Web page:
Insight comes in waves for the long-distance runner

‘All I can hear are the instruments that can either help me or hinder me in getting to that goal’

On most occasions, I am any other fool – but for The Irish Times, I am reporting on my journey towards completing a marathon in three hours, in my hometown of Belfast, on May 1st.

The other day, I warmed up for another brisk workout, passing the village pub as I did so. A man with a wicker basket of grey hair burst out of its door, straightening his arm to brandish a crisp, new cigarette. Bringing fingers and fag to lips he readied himself for that imminent, sweet drag. Before he could make it, the glint in his eye bounced off my fluorescent running T-shirt causing him to look up, delay his nicotine high, and prod a fingertip in my direction.

“I used to be like you!” he said, followed by a crackled guffaw, before finally sucking the tip of the tobacco tube; a yellowed grin rising through fresh smoke.

After a polite laugh, I run on – maybe a bit faster – but I also think . . .


Like me? What does he mean, "like me"?

When our guffawing smoker saw me, I was worrying about whether I had tied my shoelaces properly, as the tops of my feet like to tease me with thoughts of tendonitis if I don’t. That niggle in my left hip, has it disappeared yet? Have I worked on it enough? When did I last eat? When did I last drink? How well did I sleep last night?

For me, training for something is like being in a record booth: all I can hear are the instruments that can either help me or hinder me in getting to that goal. This headspace allows me to motivate myself, fully focus, but it can also lead down a trail of obsession and anxiety and self-loathing.

Although many questions still fill my head, I am aware, and appreciate, that most of them can be boiled down to . . . Are you okay? Are you taking care of yourself? . . . And answering no if I need to, is okay.

No wasn’t an option I availed of in the past. Yes was the goal, and the goal was God: an unforgiving, dictatorial God at that. If it said to “jump into the fire” on my training plan, I was flying into the flames, caped in a fire blanket. Approaching targets with masochistic gusto got the job done; but giving myself to my ambitions often left more of me being taken away.

Through crying, chats, and counselling – in no particular order – I’ve worked on charging towards hopes and dreams in a more sustainable way. Although the goal of getting to the Belfast Marathon is to clock twenty-six 6’52” miles in a row, I’m now more in love with the process of getting to that attempt, and how it encourages me to listen to my body more, leading to a physically and mentally healthier me.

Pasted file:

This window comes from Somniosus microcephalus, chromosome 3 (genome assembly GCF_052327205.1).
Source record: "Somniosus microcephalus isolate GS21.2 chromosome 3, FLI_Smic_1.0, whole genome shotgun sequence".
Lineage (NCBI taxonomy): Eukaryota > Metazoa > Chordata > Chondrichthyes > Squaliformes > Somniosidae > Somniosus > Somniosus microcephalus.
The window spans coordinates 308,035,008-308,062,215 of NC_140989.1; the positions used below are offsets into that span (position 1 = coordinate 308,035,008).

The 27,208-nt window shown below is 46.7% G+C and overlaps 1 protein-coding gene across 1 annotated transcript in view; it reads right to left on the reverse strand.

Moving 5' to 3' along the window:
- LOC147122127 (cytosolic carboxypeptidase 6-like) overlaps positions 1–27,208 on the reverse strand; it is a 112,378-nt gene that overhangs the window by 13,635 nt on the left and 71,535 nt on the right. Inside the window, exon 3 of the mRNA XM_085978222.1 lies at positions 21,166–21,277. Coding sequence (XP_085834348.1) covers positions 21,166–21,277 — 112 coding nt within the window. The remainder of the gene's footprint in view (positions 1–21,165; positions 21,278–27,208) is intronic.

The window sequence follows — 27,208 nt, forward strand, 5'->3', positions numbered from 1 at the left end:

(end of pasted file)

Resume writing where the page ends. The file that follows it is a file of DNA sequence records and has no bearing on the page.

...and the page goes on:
One aspect I have focussed on is ensuring my body bends where it’s supposed to and work on places where it’s supposed to, but doesn’t. It’s been a slow-burnt labour of love, but now I am proud to say it’s become a meditative habit for starting and finishing days.

Enlightening more around the subject, I spoke to movement messiah Tom Morrison.

“When I first started training, I had no idea how important mobility work was. I lasted a few years then I started to ache all over and picked up every injury you could think of, until I finally damaged two discs in my lumbar spine and couldn’t walk, stand, or sit without pain. It was one of the worst experiences of my life. I decided that there needed to be some sort of framework for people to use in order to check their flexibility and stability in a simple way, and that’s where the Simplistic Mobility Method came from.”

The method was my gateway to a realisation that fitness isn’t just being able to run to the shops, it’s being able to bend down and tie your shoelaces before you open the front door. Instead of thinking I would always have a sore hip, chicken-breasted posture, and wonky shoulders; educating myself on strength reassured me that everything is temporary, and as Tom says himself, “it is scary that people can end up not moving for 10-20 years or more because of one bit of bad advice”.

While I had Tom, I asked him, for the sole benefit of Irish Times readers rather than my own personal plight, to run a three-hour marathon – three things that runners should pay attention to as they train for their big day in the city. Here they are (with witty headings included by yours truly).

You can’t run with two left feet

“Foot strength is crucial for long-distance running. If you have weak feet, you are going to rattle your bones which will lead your ankles, knees and hips to eventually start to hate you.”

Mobility is hip

“Overall hip mobility will ensure you have a good stride and use the right muscles when running, rather than falling forward and slapping your foot into the ground to not fall.”

Running on a tightrope

“Devoting time to work on your balance every day will give you better stability, again helping your body to cope with longer distances and pushing your endurance. The best injury is the one that never happens because you already did the rehab work before a weakness could become a problem.”

Words to live by, from Tom Morrison.

  • Until our next meeting in two week, we encourage you to love yourself a bit more, listen to yourself a lot more and reassure you that simple steps are always in sight for any physical or mental niggle that befalls upon you.